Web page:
Published: 01 Jun 2008
| SSL VPN
Array Networks' SPX2000 VPN appliance is a full-featured VPN designed for small- and medium-sized businesses.
It's a cost-effective SSL VPN system, which provides users with flexible and simplified secure access to email, file shares and chosen applications. The SPX2000 is a plug-and-play solution that enables quick and efficient configuration of VPN parameters and provides a high-performance "in-office" experience for an increasingly mobile workforce.
The SPX 2000 stacks up well against the competition, competitively priced with up to 500 concurrent connections, which is more than most SSL VPN appliances that are designed for the small- and medium-sized business market.
Setting up the device does not take much effort, but could be simpler, especially for people who don't have a background in Cisco-like interfaces. However, we completed the first part of the device setup without looking at documentation.
The first step requires connecting to the device via serial cable and using a terminal program (such as Windows HyperTerminal).
Having Cisco terminal experience will make this part easier. Once the interfaces are configured, you're able to log in to the Web application to continue the configuration.
We would have found it very helpful to have an LCD screen and controls on the front of the appliance that could configure the addresses, then complete the rest of the setup through the Web interface.
The Web GUI is set up well, and we found it quite easy to figure out, thanks in large part to built-in PDF help documents, which are available through the interface. The only issue we encountered with the GUI was that it would sometimes become unresponsive, requiring us to log in again. We weren't able to track down the issue, but it was an annoyance.
Many companies will like having Array Networks' embedded NAC-like function, which verifies the integrity of the endpoint, including antivirus software, personal firewall, service pack, and patch/hotfix policies. Needless to say, this adds some of the complexity that comes with the territory, but is an attractive feature for companies looking to implement NAC capability.
Setting up a "virtual site" for client connections is easy, but there are many options available. We were pleased to see many authentication methods are supported, including RSA SecurID, RADIUS, LDAP, Active Directory and a built-in local database. We used AD, which was easy to set up.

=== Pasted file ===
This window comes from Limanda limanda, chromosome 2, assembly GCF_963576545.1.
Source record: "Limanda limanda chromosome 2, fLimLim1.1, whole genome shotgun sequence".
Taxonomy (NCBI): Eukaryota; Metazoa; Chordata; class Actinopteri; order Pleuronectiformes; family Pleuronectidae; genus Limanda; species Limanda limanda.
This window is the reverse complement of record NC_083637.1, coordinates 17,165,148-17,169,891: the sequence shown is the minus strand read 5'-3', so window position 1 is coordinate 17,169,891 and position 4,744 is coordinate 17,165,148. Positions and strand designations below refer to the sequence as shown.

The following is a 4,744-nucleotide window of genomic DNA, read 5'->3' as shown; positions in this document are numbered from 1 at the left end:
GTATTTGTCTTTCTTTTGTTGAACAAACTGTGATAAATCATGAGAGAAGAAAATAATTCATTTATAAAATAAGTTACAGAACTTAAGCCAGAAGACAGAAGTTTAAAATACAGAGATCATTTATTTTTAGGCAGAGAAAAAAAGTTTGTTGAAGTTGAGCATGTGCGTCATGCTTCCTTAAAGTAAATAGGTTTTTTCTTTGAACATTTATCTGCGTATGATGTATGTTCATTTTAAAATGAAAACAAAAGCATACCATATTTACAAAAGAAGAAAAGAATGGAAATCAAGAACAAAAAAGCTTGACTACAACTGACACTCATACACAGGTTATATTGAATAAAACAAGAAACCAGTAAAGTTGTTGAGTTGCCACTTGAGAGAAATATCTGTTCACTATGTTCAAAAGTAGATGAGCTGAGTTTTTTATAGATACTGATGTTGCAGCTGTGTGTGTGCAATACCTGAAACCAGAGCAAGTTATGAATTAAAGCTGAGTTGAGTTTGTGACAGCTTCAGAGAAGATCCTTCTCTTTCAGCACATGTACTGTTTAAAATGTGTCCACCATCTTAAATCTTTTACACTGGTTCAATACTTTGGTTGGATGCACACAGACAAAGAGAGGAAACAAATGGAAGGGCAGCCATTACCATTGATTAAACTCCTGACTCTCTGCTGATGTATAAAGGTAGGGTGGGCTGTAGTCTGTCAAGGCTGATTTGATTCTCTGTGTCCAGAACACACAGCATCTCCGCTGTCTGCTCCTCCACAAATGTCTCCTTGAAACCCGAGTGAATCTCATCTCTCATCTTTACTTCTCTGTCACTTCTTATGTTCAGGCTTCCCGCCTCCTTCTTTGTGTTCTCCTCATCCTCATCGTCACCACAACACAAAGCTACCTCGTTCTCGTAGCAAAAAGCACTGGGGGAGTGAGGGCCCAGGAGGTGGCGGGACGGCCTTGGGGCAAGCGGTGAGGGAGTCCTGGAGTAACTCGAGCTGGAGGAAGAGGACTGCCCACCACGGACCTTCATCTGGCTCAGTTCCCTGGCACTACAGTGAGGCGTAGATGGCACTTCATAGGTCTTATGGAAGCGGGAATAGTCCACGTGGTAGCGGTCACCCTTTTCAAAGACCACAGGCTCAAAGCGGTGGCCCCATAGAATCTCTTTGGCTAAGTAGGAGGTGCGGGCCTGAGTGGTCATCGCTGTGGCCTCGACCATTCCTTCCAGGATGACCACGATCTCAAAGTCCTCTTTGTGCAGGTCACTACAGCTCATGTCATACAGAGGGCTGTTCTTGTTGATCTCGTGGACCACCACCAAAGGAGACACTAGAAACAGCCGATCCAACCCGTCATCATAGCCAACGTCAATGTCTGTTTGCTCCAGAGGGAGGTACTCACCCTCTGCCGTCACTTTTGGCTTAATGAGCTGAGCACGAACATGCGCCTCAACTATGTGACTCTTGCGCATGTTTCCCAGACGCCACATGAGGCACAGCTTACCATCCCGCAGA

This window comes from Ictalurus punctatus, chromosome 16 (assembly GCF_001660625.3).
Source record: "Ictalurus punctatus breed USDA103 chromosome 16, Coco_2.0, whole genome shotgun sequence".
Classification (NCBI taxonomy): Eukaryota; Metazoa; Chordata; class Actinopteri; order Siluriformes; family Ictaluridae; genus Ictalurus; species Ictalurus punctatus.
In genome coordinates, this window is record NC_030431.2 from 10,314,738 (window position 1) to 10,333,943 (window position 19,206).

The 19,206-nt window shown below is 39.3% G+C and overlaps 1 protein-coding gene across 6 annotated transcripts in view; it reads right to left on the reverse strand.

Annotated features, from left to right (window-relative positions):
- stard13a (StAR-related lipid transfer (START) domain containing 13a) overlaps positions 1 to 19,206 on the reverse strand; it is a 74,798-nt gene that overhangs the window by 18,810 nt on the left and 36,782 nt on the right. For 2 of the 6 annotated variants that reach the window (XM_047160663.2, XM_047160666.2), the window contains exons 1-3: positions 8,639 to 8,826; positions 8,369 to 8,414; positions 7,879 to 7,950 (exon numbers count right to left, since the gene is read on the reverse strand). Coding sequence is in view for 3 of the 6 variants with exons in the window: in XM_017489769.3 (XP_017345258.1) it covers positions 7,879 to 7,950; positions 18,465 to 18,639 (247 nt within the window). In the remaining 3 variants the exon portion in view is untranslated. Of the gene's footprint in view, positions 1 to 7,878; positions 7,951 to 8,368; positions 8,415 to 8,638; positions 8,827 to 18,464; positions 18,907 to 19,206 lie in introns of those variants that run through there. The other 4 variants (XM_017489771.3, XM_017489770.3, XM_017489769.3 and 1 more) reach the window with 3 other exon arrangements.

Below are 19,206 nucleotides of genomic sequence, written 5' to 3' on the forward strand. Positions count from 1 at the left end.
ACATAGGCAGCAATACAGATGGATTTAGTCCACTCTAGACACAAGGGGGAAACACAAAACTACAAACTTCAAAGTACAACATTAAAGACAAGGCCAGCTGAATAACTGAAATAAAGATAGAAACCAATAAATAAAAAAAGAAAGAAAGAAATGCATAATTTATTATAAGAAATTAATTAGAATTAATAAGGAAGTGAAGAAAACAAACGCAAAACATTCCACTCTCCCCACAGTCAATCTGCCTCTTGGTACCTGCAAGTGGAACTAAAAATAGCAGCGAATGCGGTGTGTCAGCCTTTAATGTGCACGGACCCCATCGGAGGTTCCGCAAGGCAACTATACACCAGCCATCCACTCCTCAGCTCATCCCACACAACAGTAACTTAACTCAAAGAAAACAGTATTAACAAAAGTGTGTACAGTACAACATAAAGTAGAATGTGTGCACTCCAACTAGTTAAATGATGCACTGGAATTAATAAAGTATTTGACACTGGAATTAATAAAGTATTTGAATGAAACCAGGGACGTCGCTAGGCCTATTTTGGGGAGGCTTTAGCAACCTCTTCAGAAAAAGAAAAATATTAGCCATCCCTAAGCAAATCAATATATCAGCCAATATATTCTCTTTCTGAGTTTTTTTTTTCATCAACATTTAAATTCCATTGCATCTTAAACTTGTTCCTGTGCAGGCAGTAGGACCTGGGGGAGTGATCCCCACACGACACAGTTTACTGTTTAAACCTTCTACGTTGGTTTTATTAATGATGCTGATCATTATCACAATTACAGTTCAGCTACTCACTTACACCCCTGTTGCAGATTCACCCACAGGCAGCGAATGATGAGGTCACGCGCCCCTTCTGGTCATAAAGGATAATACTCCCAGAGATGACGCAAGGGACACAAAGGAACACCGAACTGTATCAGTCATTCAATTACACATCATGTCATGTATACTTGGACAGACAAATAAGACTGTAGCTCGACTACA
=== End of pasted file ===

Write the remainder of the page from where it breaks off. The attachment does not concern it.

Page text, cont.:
There's enormous flexibility through the use of virtual sites, which can be configured to access different resources within your organization, such as different business units, offices and departments. For example, you may have one virtual site that connects to human resources, and another separate site that connects to various IT groups.
The policy options are extensive. Virtual sites can use different authentication methods based on policy that requires weaker or stronger controls, so one virtual site could require AD, another RADIUS. You can have multiple methods for each site as well. Granular user access can be defined through the "AAA authorization" function.
There are also several ways to access resources via the virtual sites. Simple Web access, file access (CIFS and NFS), mail services, thin client (using Citrix or other thin client technology) and a Layer 3 SSL VPN are available. There is a client for Windows as well as Linux for the Layer 3 VPN client. All of the access types were simple to set up, and they all work well.
The reasonable cost and relative ease of use provide a mix that will work well with most any small- or medium-sized organization.
Testing methodology: We tested the SPX 2000 with Windows XP and Windows Vista clients.
- Cloud App Networking Trends –NetFoundry